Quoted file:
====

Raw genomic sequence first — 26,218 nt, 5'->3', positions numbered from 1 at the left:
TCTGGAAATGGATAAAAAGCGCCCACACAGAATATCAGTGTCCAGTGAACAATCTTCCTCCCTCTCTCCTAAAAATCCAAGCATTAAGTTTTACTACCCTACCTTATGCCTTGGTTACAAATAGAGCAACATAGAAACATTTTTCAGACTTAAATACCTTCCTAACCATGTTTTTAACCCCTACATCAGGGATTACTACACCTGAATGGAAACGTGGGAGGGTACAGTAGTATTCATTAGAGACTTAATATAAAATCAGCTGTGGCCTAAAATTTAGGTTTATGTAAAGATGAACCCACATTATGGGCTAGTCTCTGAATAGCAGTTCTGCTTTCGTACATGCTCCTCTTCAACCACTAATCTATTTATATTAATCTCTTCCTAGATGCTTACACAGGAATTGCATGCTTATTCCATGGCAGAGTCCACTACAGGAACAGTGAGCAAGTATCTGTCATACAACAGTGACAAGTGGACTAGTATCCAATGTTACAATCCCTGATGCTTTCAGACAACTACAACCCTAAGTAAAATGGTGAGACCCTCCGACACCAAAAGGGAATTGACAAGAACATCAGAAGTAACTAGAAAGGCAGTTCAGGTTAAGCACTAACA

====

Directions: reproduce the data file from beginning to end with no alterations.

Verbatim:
Raw genomic sequence first — 26,218 nt, 5'->3', positions numbered from 1 at the left:
TCTGGAAATGGATAAAAAGCGCCCACACAGAATATCAGTGTCCAGTGAACAATCTTCCTCCCTCTCTCCTAAAAATCCAAGCATTAAGTTTTACTACCCTACCTTATGCCTTGGTTACAAATAGAGCAACATAGAAACATTTTTCAGACTTAAATACCTTCCTAACCATGTTTTTAACCCCTACATCAGGGATTACTACACCTGAATGGAAACGTGGGAGGGTACAGTAGTATTCATTAGAGACTTAATATAAAATCAGCTGTGGCCTAAAATTTAGGTTTATGTAAAGATGAACCCACATTATGGGCTAGTCTCTGAATAGCAGTTCTGCTTTCGTACATGCTCCTCTTCAACCACTAATCTATTTATATTAATCTCTTCCTAGATGCTTACACAGGAATTGCATGCTTATTCCATGGCAGAGTCCACTACAGGAACAGTGAGCAAGTATCTGTCATACAACAGTGACAAGTGGACTAGTATCCAATGTTACAATCCCTGATGCTTTCAGACAACTACAACCCTAAGTAAAATGGTGAGACCCTCCGACACCAAAAGGGAATTGACAAGAACATCAGAAGTAACTAGAAAGGCAGTTCAGGTTAAGCACTAACA